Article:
Title: Re: Foreign myths about 'ppalli ppalli
Post by: oli125 on October 24, 2016, 09:49:35 AM
Back to those who mentioned about shoddy construction. last year we bought a new build apartment. It was Lotte Castle, which I believe is considered to be one of the better construction companies. It was not the biggest apartment complex- only 623 apartments, which were completed in under 2 years. 623 homes in under 2 years- that's pretty impressive. Anyways, a month before the complex officially "opened" the owners had a day to go and check for any errors in their apartment. Oh my...it was disappointing. To mention just a few issues: cracked grout, windows and doors that didn't open or close, wall paper hanging off, flooring uneven, work surfaces uneven. Now I don't necessarily blame the workers for this as they are probably ordered to work at break- neck speed, after all 623 apartments in under 2 years is pretty impressive. However, I don't understand why a little more time, care and consideration wasn't taken. In the end we sold the apartment before we even moved in.
Title: Re: Foreign myths about 'ppalli ppalli
Post by: Mr.DeMartino on October 24, 2016, 09:51:53 AM
With things like guns or bballi bballi, they can be strange in that if a culture didn't have them, in some alternate universe things could be completely different and not necessarily for the better.

Maybe without them, Korea is like the Philippines or something. Maybe without guns, America succumbed to some dumb Red Dawn invasion (not bloody likely, but spitballing here). There's something to be said for having to deal with a potential guerrilla force of 300 million. Maybe if Saudi Arabia didn't chop the hands off of thieves, they'd have a rampant crime problem.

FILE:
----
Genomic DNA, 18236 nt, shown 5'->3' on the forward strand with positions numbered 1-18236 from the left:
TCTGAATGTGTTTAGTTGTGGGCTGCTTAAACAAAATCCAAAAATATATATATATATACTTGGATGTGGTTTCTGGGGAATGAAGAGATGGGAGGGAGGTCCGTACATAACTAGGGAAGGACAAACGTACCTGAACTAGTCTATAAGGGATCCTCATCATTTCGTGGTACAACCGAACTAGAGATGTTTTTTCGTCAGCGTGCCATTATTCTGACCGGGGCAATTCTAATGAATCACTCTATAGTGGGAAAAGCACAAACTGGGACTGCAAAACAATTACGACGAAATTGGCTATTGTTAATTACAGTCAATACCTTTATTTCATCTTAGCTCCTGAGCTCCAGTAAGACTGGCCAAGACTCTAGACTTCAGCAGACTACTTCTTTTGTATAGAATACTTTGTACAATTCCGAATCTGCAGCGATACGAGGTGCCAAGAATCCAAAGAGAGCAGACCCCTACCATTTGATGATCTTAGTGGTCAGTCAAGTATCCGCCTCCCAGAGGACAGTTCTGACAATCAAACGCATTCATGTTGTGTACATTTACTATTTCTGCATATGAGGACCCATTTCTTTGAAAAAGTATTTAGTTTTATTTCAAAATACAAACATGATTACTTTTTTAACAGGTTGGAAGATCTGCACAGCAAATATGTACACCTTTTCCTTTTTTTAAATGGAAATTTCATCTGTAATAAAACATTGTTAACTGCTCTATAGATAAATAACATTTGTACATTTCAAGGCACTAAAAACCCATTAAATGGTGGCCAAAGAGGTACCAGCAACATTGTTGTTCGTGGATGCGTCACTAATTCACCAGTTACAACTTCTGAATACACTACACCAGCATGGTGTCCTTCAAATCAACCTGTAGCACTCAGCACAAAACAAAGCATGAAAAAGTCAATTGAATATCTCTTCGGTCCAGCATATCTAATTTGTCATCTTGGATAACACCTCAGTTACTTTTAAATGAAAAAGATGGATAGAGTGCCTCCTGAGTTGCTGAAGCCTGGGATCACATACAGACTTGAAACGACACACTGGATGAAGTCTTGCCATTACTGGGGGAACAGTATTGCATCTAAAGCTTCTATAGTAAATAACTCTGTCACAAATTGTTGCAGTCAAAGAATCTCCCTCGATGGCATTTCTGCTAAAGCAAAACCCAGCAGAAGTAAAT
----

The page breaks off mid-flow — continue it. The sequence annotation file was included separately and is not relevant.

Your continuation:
Title: Re: Foreign myths about 'ppalli ppalli
Post by: macteacher on October 24, 2016, 10:10:25 AM
"First, it is part of the nation’s DNA so telling Koreans to lose it is the same as telling them to stop being Korean."

Haha, this reminds me of when I asked my Korean friend if he hated being told ppali ppalli. He told me "I'm Korean, how could I hate that?" and my response was to remind him just last week that he told me harsh deadlines and being told to rush gives him major anxiety and makes him sweat into a puddle at his desk. He was like "Oh, right. I guess that's true."


But I hate this attitude so much that a country's identity is based on perpetuating the same stereotypes for eternity. It's so prevalent in Korea and it reminds me of idiots back home who don't want the government to take their guns because the right to bear arms is what makes us American!!! Many Korean people will say America needs to change gun culture even if it has been with us for a long time, but they can't see their own need to change.

It's like they don't give an actual f*ck about their fellow country people who are being hurt by toxic cultural mindsets. If you put culture before the actual people, it doesn't really seem like you care about what actually makes a country great (the people living there!!!)